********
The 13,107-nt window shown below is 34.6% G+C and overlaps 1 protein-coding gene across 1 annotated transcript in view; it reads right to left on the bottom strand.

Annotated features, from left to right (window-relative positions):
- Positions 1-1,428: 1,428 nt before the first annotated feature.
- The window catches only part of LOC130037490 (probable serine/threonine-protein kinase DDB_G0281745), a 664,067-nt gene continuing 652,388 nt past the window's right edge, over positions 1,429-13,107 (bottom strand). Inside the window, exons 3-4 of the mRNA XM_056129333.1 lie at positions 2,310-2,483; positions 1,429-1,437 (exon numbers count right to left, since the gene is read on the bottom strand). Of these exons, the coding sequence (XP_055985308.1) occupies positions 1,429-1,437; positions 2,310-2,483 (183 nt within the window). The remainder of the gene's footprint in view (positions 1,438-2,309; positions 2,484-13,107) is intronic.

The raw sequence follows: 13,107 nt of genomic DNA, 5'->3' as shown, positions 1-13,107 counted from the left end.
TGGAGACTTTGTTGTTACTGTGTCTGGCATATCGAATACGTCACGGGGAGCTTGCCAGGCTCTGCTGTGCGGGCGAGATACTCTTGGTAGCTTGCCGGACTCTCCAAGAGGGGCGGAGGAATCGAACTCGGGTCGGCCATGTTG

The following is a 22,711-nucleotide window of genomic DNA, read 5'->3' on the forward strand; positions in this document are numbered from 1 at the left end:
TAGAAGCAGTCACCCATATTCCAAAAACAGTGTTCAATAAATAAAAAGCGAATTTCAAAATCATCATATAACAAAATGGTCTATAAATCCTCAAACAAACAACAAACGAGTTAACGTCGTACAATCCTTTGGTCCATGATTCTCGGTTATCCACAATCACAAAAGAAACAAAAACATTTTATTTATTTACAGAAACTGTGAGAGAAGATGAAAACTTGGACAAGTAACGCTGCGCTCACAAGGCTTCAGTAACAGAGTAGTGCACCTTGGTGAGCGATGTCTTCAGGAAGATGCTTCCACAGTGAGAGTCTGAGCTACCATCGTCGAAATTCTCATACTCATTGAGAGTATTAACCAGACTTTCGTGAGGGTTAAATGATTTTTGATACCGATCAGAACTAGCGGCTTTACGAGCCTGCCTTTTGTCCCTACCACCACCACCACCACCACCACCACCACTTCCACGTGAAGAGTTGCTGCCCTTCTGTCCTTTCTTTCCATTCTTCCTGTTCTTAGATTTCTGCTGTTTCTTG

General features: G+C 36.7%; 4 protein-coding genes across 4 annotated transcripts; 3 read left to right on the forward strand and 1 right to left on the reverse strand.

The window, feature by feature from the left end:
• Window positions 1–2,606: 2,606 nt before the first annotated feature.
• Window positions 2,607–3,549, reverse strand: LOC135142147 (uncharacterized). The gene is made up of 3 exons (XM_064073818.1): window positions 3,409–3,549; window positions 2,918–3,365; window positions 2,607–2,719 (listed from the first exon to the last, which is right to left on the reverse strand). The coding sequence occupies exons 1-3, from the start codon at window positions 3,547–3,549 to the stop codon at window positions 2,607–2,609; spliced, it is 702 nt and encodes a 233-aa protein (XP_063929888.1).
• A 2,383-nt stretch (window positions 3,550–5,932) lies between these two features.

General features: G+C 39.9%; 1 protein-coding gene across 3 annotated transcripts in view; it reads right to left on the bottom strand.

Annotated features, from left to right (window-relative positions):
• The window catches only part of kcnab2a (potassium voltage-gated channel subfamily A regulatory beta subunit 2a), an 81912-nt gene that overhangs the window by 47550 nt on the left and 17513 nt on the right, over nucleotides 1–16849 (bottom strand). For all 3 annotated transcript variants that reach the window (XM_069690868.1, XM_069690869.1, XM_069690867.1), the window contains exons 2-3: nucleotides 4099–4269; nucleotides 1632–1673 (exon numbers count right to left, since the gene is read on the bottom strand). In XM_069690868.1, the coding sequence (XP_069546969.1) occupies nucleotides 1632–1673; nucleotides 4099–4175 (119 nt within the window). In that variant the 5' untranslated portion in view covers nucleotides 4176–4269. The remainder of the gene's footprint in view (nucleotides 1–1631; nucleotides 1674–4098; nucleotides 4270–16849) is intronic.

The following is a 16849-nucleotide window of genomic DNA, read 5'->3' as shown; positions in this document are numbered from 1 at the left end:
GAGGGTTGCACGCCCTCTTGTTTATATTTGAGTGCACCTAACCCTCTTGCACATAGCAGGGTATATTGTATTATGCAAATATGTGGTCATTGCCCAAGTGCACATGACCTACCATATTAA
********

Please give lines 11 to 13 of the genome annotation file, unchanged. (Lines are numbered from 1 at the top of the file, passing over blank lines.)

• Window positions 1–2,606: 2,606 nt before the first annotated feature.
• Window positions 2,607–3,549, reverse strand: LOC135142147 (uncharacterized). The gene is made up of 3 exons (XM_064073818.1): window positions 3,409–3,549; window positions 2,918–3,365; window positions 2,607–2,719 (listed from the first exon to the last, which is right to left on the reverse strand). The coding sequence occupies exons 1-3, from the start codon at window positions 3,547–3,549 to the stop codon at window positions 2,607–2,609; spliced, it is 702 nt and encodes a 233-aa protein (XP_063929888.1).
• A 2,383-nt stretch (window positions 3,550–5,932) lies between these two features.